I am from the land of one hundred thousand welcomes.
Where it takes an hour to say goodbye. Where raising your index finger over the steering wheel has multiple meanings- wait, go, stop, thank you, okay, hello, goodbye. We are a kind nation; warm and generous. We are a cultured nation, full of storytellers, musicians, brewers, artists. Even if we can’t all speak the Irish language fluently, we always have a cúpla focal (a couple of words).
As a young female attorney, I am proud to see my country’s progression in the modern world. We’ve had two female Presidents. First, Mary Robinson, who went on to serve as High Commissioner for Human Rights at the United Nations. Then, Mary McAleese, making her the first woman in the world to succeed another woman as president. We were also the first country to legalize same-sex marriage by way of a popular vote.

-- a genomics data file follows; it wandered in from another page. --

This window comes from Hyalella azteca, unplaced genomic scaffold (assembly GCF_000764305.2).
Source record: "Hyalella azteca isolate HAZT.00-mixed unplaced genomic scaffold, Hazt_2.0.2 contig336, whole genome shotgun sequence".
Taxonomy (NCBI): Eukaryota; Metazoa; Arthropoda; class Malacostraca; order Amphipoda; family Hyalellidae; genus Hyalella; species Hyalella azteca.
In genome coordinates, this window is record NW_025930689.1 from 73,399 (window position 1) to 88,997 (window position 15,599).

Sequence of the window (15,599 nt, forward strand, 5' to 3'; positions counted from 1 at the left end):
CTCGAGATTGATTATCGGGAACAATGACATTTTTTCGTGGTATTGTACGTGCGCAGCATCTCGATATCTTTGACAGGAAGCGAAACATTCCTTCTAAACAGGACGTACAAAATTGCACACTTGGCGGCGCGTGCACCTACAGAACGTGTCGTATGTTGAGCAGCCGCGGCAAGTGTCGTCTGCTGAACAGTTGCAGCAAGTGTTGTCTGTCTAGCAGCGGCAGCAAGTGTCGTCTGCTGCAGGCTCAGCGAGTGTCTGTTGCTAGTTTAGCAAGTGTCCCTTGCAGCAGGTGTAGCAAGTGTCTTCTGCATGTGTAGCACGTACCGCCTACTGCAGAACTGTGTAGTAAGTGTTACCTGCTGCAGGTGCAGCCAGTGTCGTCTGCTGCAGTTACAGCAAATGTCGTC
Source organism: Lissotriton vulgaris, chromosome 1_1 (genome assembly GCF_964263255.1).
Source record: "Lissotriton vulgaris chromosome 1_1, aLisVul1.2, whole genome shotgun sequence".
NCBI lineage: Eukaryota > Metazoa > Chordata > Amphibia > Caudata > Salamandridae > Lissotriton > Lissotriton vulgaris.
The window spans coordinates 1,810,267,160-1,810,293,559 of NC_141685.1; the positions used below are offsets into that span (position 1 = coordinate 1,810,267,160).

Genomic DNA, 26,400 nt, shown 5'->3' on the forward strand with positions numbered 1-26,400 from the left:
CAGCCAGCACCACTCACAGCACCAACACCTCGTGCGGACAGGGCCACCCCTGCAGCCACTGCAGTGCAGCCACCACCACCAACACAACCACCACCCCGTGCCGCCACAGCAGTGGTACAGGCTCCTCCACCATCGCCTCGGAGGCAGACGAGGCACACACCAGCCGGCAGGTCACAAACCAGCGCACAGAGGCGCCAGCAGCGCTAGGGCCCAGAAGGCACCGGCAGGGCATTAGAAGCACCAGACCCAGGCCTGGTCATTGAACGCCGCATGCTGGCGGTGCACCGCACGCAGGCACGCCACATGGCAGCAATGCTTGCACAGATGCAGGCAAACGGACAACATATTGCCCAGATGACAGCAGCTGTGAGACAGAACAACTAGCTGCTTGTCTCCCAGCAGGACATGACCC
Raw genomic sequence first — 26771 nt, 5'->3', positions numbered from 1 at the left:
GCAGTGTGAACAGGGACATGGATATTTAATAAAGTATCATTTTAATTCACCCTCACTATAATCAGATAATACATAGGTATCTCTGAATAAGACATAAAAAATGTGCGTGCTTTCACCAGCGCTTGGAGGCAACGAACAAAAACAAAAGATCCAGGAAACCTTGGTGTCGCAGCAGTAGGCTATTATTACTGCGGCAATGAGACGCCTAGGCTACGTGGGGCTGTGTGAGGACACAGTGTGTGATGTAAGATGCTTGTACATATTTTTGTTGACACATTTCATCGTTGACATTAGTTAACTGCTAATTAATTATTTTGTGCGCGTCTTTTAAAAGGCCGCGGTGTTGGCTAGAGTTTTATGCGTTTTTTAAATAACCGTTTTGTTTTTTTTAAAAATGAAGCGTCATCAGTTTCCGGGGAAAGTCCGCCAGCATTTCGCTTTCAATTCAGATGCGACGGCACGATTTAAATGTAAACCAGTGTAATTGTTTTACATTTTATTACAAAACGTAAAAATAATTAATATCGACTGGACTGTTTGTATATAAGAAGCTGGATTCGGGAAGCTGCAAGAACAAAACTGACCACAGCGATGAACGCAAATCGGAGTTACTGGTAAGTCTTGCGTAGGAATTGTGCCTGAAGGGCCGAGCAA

When I left Ireland after law school to pursue studying and practicing law in the United States, I wondered how the move would shape me. I had always felt proud to be Irish, but was surprised how much deeper my connection became. I associate a lot of the warmth, empathy, and patience I have as an attorney with the values my family instilled in me. I enjoy giving Irish travel recommendations or hearing stories of trips there, further heightening my pride (or bród). I laugh when I hear my husband, a native Philadelphian, use slang like “boot” instead of “trunk”, or pronouncing the “b” in our dog Méabh’s name, instead of a “v” sound. I love my Irish-American blended family, and was grateful to all who traveled to County Wicklow to experience a true Irish wedding.
All told, being Irish in America, especially in Montana, is a true gift. I am grateful to call the two places home.